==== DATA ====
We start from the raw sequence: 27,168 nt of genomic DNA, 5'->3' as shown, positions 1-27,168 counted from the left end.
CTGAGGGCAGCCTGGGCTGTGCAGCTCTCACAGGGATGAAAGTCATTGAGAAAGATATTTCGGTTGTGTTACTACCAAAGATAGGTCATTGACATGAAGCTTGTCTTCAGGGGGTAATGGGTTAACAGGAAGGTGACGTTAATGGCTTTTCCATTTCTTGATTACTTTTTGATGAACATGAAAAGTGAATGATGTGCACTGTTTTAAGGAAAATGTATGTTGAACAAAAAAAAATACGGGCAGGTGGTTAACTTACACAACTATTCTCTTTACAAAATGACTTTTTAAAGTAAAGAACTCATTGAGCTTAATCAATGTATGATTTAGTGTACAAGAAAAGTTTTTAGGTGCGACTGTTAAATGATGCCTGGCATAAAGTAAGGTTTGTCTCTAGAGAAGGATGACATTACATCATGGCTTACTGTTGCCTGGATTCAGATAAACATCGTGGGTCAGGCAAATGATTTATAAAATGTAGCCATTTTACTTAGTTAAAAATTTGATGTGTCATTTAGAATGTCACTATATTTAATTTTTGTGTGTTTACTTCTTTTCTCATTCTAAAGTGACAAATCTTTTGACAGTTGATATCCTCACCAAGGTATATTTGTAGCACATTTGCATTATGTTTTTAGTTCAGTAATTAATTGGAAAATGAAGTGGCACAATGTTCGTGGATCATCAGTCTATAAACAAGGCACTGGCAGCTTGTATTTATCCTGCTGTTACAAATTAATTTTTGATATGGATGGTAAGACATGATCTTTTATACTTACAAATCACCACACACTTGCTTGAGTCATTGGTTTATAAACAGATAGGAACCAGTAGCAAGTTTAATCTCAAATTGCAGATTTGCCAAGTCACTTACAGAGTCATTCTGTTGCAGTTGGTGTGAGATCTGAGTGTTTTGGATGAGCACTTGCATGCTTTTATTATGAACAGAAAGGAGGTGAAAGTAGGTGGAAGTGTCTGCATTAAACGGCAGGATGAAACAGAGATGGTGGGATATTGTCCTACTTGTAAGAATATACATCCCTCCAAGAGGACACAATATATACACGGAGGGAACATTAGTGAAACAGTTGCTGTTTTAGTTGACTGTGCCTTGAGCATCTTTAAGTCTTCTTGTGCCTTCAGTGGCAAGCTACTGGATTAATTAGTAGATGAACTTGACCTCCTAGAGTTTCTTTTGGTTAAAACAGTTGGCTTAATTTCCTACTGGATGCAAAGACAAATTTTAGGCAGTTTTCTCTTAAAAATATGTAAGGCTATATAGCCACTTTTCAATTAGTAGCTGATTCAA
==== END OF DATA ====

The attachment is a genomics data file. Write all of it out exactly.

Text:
We start from the raw sequence: 27,168 nt of genomic DNA, 5'->3' as shown, positions 1-27,168 counted from the left end.
CTGAGGGCAGCCTGGGCTGTGCAGCTCTCACAGGGATGAAAGTCATTGAGAAAGATATTTCGGTTGTGTTACTACCAAAGATAGGTCATTGACATGAAGCTTGTCTTCAGGGGGTAATGGGTTAACAGGAAGGTGACGTTAATGGCTTTTCCATTTCTTGATTACTTTTTGATGAACATGAAAAGTGAATGATGTGCACTGTTTTAAGGAAAATGTATGTTGAACAAAAAAAAATACGGGCAGGTGGTTAACTTACACAACTATTCTCTTTACAAAATGACTTTTTAAAGTAAAGAACTCATTGAGCTTAATCAATGTATGATTTAGTGTACAAGAAAAGTTTTTAGGTGCGACTGTTAAATGATGCCTGGCATAAAGTAAGGTTTGTCTCTAGAGAAGGATGACATTACATCATGGCTTACTGTTGCCTGGATTCAGATAAACATCGTGGGTCAGGCAAATGATTTATAAAATGTAGCCATTTTACTTAGTTAAAAATTTGATGTGTCATTTAGAATGTCACTATATTTAATTTTTGTGTGTTTACTTCTTTTCTCATTCTAAAGTGACAAATCTTTTGACAGTTGATATCCTCACCAAGGTATATTTGTAGCACATTTGCATTATGTTTTTAGTTCAGTAATTAATTGGAAAATGAAGTGGCACAATGTTCGTGGATCATCAGTCTATAAACAAGGCACTGGCAGCTTGTATTTATCCTGCTGTTACAAATTAATTTTTGATATGGATGGTAAGACATGATCTTTTATACTTACAAATCACCACACACTTGCTTGAGTCATTGGTTTATAAACAGATAGGAACCAGTAGCAAGTTTAATCTCAAATTGCAGATTTGCCAAGTCACTTACAGAGTCATTCTGTTGCAGTTGGTGTGAGATCTGAGTGTTTTGGATGAGCACTTGCATGCTTTTATTATGAACAGAAAGGAGGTGAAAGTAGGTGGAAGTGTCTGCATTAAACGGCAGGATGAAACAGAGATGGTGGGATATTGTCCTACTTGTAAGAATATACATCCCTCCAAGAGGACACAATATATACACGGAGGGAACATTAGTGAAACAGTTGCTGTTTTAGTTGACTGTGCCTTGAGCATCTTTAAGTCTTCTTGTGCCTTCAGTGGCAAGCTACTGGATTAATTAGTAGATGAACTTGACCTCCTAGAGTTTCTTTTGGTTAAAACAGTTGGCTTAATTTCCTACTGGATGCAAAGACAAATTTTAGGCAGTTTTCTCTTAAAAATATGTAAGGCTATATAGCCACTTTTCAATTAGTAGCTGATTCAA